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When Rich Paul met LeBron James at the Akron-Canton Airport back in 2002 — Paul was 21 and James was a teenager heading to Atlanta for the NCAA Final Four — he probably never imagined that someday he’d represent James in NBA deals worth $342 million and counting.
Seventeen years later, with 23 NBA players at his Klutch Sports Group, Paul is breaking into the Hollywood firmament via an investment from UTA and the newly created position of head of UTA Sports. It’s an effort by the Jeremy Zimmer-led agency to establish a sports business amid a content arms race that is looking to athletes as creators.
The deal gives UTA an on-court business to the tune of $1 billion in contract value as well as instant credibility in athlete representation at a time when star players — unshackled by unwritten constraints of the past and exercising their social media-powered branding prowess — are increasingly in-demand. (The NBA players’ union caps agent commission at 4 percent, and it’s even less for rookie contracts; sponsorship and endorsement deals are far more lucrative.)
But Paul, 37, and UTA have formidable competition in this space from powerhouse CAA Sports and Endeavor-owned WME (the latter will continue to represent James and Maverick Carter’s SpringHill Entertainment shingle and its nearly two dozen projects in development).
Those who know Paul say he is a tireless dealmaker, but his brashness has made him a controversial figure. He roiled the agent world in 2012 when he defected from CAA to form Klutch (which now has offices in Cleveland and Los Angeles) and took James with him. This year, he engineered Anthony Davis’ very public trade from New Orleans to the Lakers.
“This is a very real opportunity, and sorting out whether it will manifest into a real business that can be meaningful or whether it will amount to a press release really comes down to how much of a priority it is in the long term,” says Kyell Thomas, managing director of Octagon Entertainment, the sports agency that handles contracts for a roster of top athletes that includes Stephen Curry, Aly Raisman and Simone Biles.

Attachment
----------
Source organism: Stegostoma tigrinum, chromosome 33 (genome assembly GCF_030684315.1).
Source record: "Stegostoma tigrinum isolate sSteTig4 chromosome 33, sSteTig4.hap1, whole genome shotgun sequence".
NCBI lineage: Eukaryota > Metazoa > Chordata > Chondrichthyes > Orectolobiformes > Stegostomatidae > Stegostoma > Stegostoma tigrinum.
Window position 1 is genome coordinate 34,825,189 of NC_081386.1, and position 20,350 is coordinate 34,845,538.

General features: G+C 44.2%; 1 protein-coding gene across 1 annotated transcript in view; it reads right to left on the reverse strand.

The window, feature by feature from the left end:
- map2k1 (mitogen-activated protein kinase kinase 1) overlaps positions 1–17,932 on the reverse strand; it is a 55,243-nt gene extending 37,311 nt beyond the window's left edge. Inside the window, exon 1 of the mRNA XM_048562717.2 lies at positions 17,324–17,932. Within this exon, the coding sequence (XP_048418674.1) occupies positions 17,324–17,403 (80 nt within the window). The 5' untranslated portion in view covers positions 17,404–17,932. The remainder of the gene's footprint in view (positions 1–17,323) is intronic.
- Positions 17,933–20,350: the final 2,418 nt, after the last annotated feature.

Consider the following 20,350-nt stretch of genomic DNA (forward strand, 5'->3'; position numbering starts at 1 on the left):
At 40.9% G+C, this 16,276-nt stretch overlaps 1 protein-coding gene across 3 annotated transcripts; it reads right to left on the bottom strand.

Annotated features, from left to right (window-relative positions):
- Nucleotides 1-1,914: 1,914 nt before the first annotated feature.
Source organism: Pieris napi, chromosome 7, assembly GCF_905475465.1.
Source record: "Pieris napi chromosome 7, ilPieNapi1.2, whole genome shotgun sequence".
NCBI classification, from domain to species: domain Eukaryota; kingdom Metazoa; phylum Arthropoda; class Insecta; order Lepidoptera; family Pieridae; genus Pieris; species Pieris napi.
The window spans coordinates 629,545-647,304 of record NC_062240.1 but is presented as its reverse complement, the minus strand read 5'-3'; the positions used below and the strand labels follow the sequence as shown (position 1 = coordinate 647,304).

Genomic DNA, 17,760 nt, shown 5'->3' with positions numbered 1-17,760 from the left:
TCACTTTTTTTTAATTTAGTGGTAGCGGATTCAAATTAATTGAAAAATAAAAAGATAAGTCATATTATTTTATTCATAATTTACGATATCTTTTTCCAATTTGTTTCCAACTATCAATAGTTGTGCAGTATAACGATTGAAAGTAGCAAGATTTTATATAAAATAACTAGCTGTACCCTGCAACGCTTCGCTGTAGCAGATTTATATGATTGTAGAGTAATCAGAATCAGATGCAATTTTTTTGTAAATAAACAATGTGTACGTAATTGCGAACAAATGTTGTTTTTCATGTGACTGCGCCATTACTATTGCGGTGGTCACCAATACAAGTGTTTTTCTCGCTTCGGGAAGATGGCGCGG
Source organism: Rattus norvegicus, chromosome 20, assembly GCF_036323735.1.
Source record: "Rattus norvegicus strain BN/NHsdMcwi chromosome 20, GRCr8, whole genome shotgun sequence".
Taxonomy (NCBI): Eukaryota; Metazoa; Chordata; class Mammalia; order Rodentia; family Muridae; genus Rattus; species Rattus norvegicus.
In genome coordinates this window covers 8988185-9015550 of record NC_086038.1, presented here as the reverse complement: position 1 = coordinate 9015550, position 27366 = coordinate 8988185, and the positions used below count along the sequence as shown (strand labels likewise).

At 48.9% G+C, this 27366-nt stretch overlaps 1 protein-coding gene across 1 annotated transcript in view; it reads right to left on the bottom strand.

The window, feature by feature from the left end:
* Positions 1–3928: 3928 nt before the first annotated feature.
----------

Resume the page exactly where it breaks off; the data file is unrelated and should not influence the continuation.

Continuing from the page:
While UTA’s stake in Klutch is described as significant (the value of the investment was not disclosed), some industry observers wonder why the agency would not insist on buying it outright, thereby gaining more control. “When was the last time there was a strategic partnership among agencies that worked?” asks one agent rhetorically. “What you have to do is acquire them and get them fully integrated.”
CAA is dominant in athlete representation, and WME has brokered a succession of content deals, including those involving Curry, David Beckham, Kobe Bryant, Kevin Durant and Odell Beckham Jr., the last one a recent production pact with Brent Montgomery’s Wheelhouse Entertainment.
The Howie Nuchow and Michael Levine-run CAA Sports — which represents thousands of athletes — boasted a total contract value of $9.4 billion in 2018 with clients such as Cristiano Ronaldo, Dwyane Wade, Chris Paul and Carmelo Anthony. The agency brokered deals for Anthony’s YouTube channel and NFL brothers J.J., T.J. and Derek Watt’s Ultimate Tag game show set to launch on Fox, and it teamed Wade with Imagine Documentaries for a film about the former Miami Heat star that will air on ESPN in 2020.
“Athletes are not staying in one lane,” says Lori York, CAA television and crossover sports agent. “They have become arbiters of style and culture and advocates for important issues. People want to hear from them.”
WME partner Josh Pyatt first signed James and Carter in 2014, and that relationship has been an industry game-changer. These days, seemingly every sports star is vying for a production deal. “Everybody now wants to be in this space,” says Pyatt. “The trick with these clients is that they must first and foremost be best in class. And secondly, they need to have people in place that move the needle on a day-to-day basis,” he adds. “These are people who know their business partner’s brand, they know what will work, and they’re able to move faster because of it.”
And now with UTA, Klutch will be able to offer its non-LeBron players similarly synergistic opportunities in TV, film, publishing, speaking and podcasting. Paul already represents the off-court endeavors of his other clients, including Davis, Draymond Green and J.R. Smith. (Paul held talks with Endeavor, which has a well-established athlete sponsorship and endorsement business with IMG and entertainment practice with WME. In the end, UTA was far more aggressive, sources say.)
“LeBron showed that you could win championships and multitask,” notes Montgomery. “And these players understand that their calls get returned a lot quicker when they’re at the top of their game. They’re capitalizing on their moment.”
A version of this story appeared in the July 31 issue of The Hollywood Reporter magazine. To receive the magazine, click here to subscribe.
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